NH Rejects Aristotle Onassis Oil Refinery in 1974
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Written by J. Dennis Robinson

Aristotle_OnassisHISTORY MATTERS

Be thankful this holiday that Greek tycoon Aristotle Onassis did not turn Great Bay into the world’s largest oil refinery. Aristotle who? How quickly we forget. In 1974 the most important thing that happened in Seacoast New Hampshire was what did not happen. Tankers did not prepare to offload 400,000 barrels of crude oil daily into a giant pipeline at the Isles of Shoals. (Continued below)



3,500 acres along the shore of Great Bay were not torn up to accommodate the $600,000,000 refinery. Yes, 600 MILLION dollars, and that was back when $2,000 would buy a shiny new Volkswagen Beetle.

Instead, over 1,000 residents of Durham gave a resounding NO to the Onassis plan. They voted against the refinery that threatened the very survival of the state’s fragile seacoast ecosystem. Despite powerful forces and promises of gifts, jobs, and economic prosperity, the town voted against the Olympic Oil Refinery plan. Meldrim Thompson Jr., then governor of NH, was prepared to support Aristotle Onassis all the way to the bank. So was Manchester Union Leader publisher William Loeb, who ran the only statewide daily newspaper with a heavy editorial hand. The powerful trio was defeated at the eleventh hour by a grassroots environmental movement led by three local women.


New Hampshire’s oldest rock

Those three women gathered at the deeply wooded studio of stone cutter and artist Steve Green last week. They were there to give final approval to a huge granite bench designed to memorialize the defeated refinery. Steve Green lives and works down a winding dirt road near an ancient tavern in the wilds of Lee. His road and property are littered with slabs of rock that look like the cast-off pieces from the building of Stonehenge. His home and workshop are works-in-progress, hewn from spare parts in the funky wood-butcher style of the 1960s.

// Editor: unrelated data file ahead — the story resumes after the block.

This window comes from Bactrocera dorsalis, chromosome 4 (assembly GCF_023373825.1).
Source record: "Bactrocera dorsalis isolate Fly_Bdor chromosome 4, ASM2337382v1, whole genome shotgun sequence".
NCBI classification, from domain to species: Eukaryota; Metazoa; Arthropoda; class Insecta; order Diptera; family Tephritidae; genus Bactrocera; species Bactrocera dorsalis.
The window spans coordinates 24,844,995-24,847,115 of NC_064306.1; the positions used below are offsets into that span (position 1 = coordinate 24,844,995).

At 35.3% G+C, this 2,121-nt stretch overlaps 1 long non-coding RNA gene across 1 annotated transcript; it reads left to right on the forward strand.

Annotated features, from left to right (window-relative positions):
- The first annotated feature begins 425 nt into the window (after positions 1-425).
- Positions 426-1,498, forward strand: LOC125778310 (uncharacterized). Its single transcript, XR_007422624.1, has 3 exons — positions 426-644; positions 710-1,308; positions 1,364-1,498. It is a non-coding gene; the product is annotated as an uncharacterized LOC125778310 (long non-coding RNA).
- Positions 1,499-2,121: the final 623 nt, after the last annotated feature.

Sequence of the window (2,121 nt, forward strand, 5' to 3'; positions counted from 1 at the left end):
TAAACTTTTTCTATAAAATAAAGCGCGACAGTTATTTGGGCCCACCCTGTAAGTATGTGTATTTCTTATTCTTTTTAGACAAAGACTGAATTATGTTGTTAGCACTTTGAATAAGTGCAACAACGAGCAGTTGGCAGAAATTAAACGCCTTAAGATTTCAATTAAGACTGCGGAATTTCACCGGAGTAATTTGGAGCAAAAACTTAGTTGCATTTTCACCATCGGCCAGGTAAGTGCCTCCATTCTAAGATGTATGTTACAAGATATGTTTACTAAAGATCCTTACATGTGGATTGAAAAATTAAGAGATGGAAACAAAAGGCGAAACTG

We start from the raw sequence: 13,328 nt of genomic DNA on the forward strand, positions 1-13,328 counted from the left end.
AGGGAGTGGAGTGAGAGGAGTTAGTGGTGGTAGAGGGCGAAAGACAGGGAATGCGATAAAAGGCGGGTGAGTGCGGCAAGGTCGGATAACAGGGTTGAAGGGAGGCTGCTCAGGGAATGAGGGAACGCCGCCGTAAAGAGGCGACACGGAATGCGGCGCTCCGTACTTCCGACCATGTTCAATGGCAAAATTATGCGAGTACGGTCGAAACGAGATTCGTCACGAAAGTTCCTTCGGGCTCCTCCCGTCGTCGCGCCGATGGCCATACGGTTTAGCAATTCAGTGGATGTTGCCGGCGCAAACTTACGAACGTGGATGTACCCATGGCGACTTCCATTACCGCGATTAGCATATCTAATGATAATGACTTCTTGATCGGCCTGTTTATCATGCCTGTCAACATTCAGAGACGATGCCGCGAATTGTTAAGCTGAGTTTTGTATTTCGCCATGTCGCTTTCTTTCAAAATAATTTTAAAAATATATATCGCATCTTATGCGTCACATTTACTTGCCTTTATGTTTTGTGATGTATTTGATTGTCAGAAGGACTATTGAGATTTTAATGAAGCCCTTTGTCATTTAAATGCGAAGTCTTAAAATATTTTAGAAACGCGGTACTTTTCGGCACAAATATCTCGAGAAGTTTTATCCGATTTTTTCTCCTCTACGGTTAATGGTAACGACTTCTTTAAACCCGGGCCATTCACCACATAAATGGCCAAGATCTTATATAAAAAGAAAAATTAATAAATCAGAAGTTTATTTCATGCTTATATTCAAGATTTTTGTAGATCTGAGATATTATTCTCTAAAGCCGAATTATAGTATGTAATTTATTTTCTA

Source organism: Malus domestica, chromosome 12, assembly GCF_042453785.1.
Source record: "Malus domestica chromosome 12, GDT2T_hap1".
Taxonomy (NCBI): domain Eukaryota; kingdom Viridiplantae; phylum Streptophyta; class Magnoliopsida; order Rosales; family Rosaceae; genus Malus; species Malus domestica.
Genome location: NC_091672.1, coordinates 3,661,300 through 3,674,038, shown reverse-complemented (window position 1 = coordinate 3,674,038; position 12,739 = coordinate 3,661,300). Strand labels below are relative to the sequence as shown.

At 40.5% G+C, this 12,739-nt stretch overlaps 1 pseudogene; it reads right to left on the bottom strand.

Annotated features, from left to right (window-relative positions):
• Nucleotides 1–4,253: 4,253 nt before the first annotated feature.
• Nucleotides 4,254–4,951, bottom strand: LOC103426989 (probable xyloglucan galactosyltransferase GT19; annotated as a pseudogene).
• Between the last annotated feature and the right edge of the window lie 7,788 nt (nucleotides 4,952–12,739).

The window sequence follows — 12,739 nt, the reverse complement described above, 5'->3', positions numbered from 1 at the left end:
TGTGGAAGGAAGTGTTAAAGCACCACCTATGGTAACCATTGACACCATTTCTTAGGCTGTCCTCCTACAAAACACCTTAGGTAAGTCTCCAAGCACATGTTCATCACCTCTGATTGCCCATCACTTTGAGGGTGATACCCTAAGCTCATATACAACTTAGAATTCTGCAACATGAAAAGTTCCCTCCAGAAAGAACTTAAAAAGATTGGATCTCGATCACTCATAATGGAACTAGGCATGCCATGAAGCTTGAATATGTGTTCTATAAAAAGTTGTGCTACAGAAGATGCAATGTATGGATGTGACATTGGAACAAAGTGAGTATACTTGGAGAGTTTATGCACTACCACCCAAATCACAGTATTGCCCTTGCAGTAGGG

“It’s a big honking bench,” Green says of the 1,500-pound slab of granite. “As benches go, this is an altar.”

Made from “tapestry” granite, Green says the seven-by-three-foot bench can seat six. It was quarried in Milford, NH, sawn in Chelmsford, MA, inscribed in Stratham, and was installed Friday at Wagon Hill Farm, a public park overlooking Little Bay in Durham, NH. The “gneissic rock” is an amalgam of two granite pieces merged millions of years apart. Green estimates that the original rock may date to 650 million years ago.

“I’ve been told it’s the oldest stone in New Hampshire. But before me,” the artist notes wryly, “it was just a rock.”



You must remember this

Oily_VeyPhyllis Bennett was the publisher of a tiny liberal newspaper called Publick Occurences back in 1974. The struggling seacoast weekly is credited with blowing the whistle on efforts by Olympic Oil to buy up land along Great Bay for a proposed crude oil refinery. Nancy Sandberg was among the key Durham residents who organized the vote that stopped the planned refinery from being built in Durham. The very next day, Dudley Dudley convinced a special session of the state legislature to back the Durham decision by approving Home Rule Bill HB 18.

“Home Rule is not a glorious concept,” Dudley explains today. “It says that you have the right to say what happens in your home town. It’s a very conservative Republican-type of argument.”

But it worked. Conservative New Hampshire lawmakers, realizing that the oil refinery or other such projects might migrate to their own back yards, backed Dudley’s legislation, handing Durham the bullet that killed the project.

“I just want to say,” Phyllis Bennett adds almost tearfully, “that Publick Occurences was a journalist’s dream. It was an honor to work in a region where people have a sense of place, and were involved in their community, and have a vision of the future.  It was the New Hampshire way.”

The three now-white-haired activists swirled around the granite bench last week, admiring it from every angle and touching its cold polished surface. One jagged side of the bench has been inscribed with a simple message. It reads: “March 1974: Durham Says NO to Olympic Oil Refinery.”

The words on the memorial were polished and cut down to size at a recent wine and cheese meeting in the backyard of Ed Valena’s house in the Atlantic Heights section of Portsmouth. Valena, Dudley, and Bennett argued like politicians over the precise message that would appear on the memorial rock.